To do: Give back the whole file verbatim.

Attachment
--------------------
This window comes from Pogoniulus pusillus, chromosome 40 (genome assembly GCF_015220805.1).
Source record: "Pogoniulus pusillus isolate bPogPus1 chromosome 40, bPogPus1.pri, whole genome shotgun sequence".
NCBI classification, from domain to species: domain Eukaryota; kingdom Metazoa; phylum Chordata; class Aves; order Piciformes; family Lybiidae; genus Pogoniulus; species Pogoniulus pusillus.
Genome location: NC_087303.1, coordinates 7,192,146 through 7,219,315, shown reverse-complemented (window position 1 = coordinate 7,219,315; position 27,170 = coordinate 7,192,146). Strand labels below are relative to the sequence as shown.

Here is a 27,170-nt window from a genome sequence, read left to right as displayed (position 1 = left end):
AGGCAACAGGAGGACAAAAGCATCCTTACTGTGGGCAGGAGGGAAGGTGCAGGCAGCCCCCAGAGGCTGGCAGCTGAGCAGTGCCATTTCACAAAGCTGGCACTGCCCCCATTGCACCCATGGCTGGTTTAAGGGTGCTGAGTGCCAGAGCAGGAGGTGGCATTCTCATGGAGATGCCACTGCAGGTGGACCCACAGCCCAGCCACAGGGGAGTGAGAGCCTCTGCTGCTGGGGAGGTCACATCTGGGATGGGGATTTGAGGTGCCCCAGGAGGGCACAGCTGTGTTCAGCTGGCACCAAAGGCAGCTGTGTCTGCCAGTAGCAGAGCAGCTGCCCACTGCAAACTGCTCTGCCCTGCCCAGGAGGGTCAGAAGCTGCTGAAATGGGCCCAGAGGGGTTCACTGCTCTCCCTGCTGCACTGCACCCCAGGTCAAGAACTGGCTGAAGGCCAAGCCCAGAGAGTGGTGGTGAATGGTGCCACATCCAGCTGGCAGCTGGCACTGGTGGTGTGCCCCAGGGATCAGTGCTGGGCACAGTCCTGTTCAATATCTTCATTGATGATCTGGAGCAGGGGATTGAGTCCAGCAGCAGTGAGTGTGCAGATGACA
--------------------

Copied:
This window comes from Pogoniulus pusillus, chromosome 40 (genome assembly GCF_015220805.1).
Source record: "Pogoniulus pusillus isolate bPogPus1 chromosome 40, bPogPus1.pri, whole genome shotgun sequence".
NCBI classification, from domain to species: domain Eukaryota; kingdom Metazoa; phylum Chordata; class Aves; order Piciformes; family Lybiidae; genus Pogoniulus; species Pogoniulus pusillus.
Genome location: NC_087303.1, coordinates 7,192,146 through 7,219,315, shown reverse-complemented (window position 1 = coordinate 7,219,315; position 27,170 = coordinate 7,192,146). Strand labels below are relative to the sequence as shown.

Here is a 27,170-nt window from a genome sequence, read left to right as displayed (position 1 = left end):
AGGCAACAGGAGGACAAAAGCATCCTTACTGTGGGCAGGAGGGAAGGTGCAGGCAGCCCCCAGAGGCTGGCAGCTGAGCAGTGCCATTTCACAAAGCTGGCACTGCCCCCATTGCACCCATGGCTGGTTTAAGGGTGCTGAGTGCCAGAGCAGGAGGTGGCATTCTCATGGAGATGCCACTGCAGGTGGACCCACAGCCCAGCCACAGGGGAGTGAGAGCCTCTGCTGCTGGGGAGGTCACATCTGGGATGGGGATTTGAGGTGCCCCAGGAGGGCACAGCTGTGTTCAGCTGGCACCAAAGGCAGCTGTGTCTGCCAGTAGCAGAGCAGCTGCCCACTGCAAACTGCTCTGCCCTGCCCAGGAGGGTCAGAAGCTGCTGAAATGGGCCCAGAGGGGTTCACTGCTCTCCCTGCTGCACTGCACCCCAGGTCAAGAACTGGCTGAAGGCCAAGCCCAGAGAGTGGTGGTGAATGGTGCCACATCCAGCTGGCAGCTGGCACTGGTGGTGTGCCCCAGGGATCAGTGCTGGGCACAGTCCTGTTCAATATCTTCATTGATGATCTGGAGCAGGGGATTGAGTCCAGCAGCAGTGAGTGTGCAGATGACA